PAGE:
It's time Computer Science Education became a equal with reading, writing and arithmetic. Blog Feature

By: Jennifer Devitt on February 9th, 2016

It's time Computer Science Education became a equal with reading, writing and arithmetic.

There has been plenty of talk in the news lately about the importance of Computer Science Education. And, this push is nothing new. We have been hearing it shouted from rooftops of the tech industry for the last few years. I mean, even the Hour of Code movement began in 2013. Here we are 3 years later and the movement is thriving and there is more and more talk of the importance of computer science education.

Just this week alone, I read two different articles about the importance of teaching kids to code. One, via the Huffington Post, equated teaching kids code to teaching kids Spanish. No they are not saying to stop making Spanish or a foreign language a requirement but they are saying why isn't computer programming, also a language be part of that curriculum requirement? Florida high school student Brooke Stewart says she would gladly swap two foreign language requirements for coding. As she stated, "You can translate languages across the Internet through coding, but you can't do that without coding,".

Also, in an article via Fast Company "The Case For Teaching Your Kids To Code", Zach Simms founder of CodeAcademy states that by 2020 the US will create 1.4 million jobs in the computer science related fields. Mr. Simms also believes that programming should be a fundamental part of early education and be the "Fourth 'R'" joining "reading, writing and arithmetic" making "Algorithms" the fourth R.   In the article Mr. Simms also states the importance of teaching kids to make mistakes and figure out how to fix them aka "debugging". He also encourages starting learning to code fundamentals as early as preschool.

Interestingly enough, when it comes to the STEM initiative, you see Math and Science classes required for a Computer Science degree.  In the school district, our kid's high school is in, advanced math is a required pre-requisite to even take a computer science class. But, you never see the flip side. Where is the requirement for computer science classes in math or science or healthcare degrees?  As we move into the future, computer science will be more and more evident in every job within the STEM movement, as we discussed in our blog last week, "Encouraging girls to pursue careers in STEM". As we told the girls we encountered, computers will be responsible for how you learn, how you do your STEM job and how we live daily life.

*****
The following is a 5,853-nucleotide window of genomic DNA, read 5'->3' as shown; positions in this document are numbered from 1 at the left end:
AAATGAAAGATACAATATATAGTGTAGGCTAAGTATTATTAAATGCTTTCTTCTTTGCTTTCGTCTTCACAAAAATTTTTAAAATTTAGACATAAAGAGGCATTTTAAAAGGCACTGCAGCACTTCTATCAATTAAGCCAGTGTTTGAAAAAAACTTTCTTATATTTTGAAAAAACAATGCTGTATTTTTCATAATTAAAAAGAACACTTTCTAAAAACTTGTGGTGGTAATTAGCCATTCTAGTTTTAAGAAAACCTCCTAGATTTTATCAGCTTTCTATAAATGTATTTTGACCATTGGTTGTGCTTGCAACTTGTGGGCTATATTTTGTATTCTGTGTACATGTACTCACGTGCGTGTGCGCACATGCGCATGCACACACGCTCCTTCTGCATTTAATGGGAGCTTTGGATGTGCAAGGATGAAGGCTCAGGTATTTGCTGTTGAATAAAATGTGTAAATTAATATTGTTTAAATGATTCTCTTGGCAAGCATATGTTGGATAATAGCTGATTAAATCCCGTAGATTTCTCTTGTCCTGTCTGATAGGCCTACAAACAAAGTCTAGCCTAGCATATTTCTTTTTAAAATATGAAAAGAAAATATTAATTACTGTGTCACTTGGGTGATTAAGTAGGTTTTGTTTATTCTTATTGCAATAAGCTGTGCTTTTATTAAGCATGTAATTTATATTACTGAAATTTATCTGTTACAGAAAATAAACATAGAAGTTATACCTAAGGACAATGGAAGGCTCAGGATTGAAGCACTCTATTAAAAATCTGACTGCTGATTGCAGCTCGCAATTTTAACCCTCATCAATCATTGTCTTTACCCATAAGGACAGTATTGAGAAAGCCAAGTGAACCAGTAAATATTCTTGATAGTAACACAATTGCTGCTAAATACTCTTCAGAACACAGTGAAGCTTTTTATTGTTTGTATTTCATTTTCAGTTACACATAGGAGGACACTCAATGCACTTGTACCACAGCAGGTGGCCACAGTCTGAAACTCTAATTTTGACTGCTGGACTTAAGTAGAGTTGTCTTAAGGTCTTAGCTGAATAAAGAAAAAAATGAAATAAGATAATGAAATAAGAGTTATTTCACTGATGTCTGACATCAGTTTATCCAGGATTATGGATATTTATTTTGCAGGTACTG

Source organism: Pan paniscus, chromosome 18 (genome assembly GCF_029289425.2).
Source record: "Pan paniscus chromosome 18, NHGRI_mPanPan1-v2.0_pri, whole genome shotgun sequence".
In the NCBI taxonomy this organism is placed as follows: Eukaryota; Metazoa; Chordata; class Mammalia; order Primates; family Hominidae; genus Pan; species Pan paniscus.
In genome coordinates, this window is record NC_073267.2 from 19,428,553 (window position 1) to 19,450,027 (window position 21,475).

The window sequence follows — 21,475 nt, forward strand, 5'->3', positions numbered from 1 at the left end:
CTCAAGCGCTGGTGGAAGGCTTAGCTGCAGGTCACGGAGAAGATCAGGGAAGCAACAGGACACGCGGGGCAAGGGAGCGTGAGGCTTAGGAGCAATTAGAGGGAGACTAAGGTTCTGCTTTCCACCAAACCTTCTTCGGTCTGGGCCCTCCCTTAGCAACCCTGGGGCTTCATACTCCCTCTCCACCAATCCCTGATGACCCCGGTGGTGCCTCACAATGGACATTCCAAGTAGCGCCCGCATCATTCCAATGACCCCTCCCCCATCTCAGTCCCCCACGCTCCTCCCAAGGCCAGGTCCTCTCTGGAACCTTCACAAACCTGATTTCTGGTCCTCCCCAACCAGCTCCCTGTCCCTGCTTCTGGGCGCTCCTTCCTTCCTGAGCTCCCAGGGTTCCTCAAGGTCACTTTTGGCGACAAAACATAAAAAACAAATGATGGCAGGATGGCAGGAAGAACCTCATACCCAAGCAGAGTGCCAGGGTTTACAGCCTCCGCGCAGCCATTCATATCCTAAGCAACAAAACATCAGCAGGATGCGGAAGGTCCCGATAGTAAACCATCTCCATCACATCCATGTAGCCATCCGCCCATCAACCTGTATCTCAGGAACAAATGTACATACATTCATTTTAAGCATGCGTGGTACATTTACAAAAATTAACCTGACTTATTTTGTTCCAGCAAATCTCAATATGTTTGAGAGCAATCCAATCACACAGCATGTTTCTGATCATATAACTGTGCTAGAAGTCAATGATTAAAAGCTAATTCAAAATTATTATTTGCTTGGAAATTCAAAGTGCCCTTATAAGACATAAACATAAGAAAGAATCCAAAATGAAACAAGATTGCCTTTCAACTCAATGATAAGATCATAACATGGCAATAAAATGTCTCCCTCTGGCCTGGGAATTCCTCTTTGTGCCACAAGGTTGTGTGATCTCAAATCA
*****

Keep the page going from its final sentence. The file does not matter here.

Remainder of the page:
On January 30, 2016,  President Obama and the White House introduced its initiative "Computer Science for All" or "CS for All". The initiative calls for $4 billion in funding for states and $100 million directly for school districts. $135 million in funding will become available this year for Computer Science education.  According to the White House CS for All briefing, last year 600,000 high-paying tech jobs in the US went unfilled. They project by 2018 that 51 percent of STEM jobs will be in the computer science related field.

Based on the above information, isn't it time that computer science, programming/coding classes join the ranks of core education, as Mr. Simms suggested, become the "Fourth R"?  In my opinion, we should not be discouraging a high school freshman from taking a computer science and/or programming class because he or she has not yet started taking Geometry. This doesn't make sense when we are encouraging basic coding fundamentals in preschool. Yes, you will need math for a degree in computer science, but as the programmers in our office will tell you they use more everyday math in the majority of their high-end, custom coding. If a student shows the interest and enthusiasm with computers, we should encourage it. With the learn to code programs and websites available they can and will teach themselves without stepping foot in a Geometry class.  I am not saying take away math requirements, but should they be a pre-requisite? Many programmers are self-taught and not a conventional student. I am thrilled that the government and school districts are encouraging computer science in STEM, but we still need to come a long way in how we approach it in early learning and encourage it throughout the student life. Computer Science will be the backbone of jobs in the future, just as much as reading, writing, and arithmetic, it's time we give it equal time.

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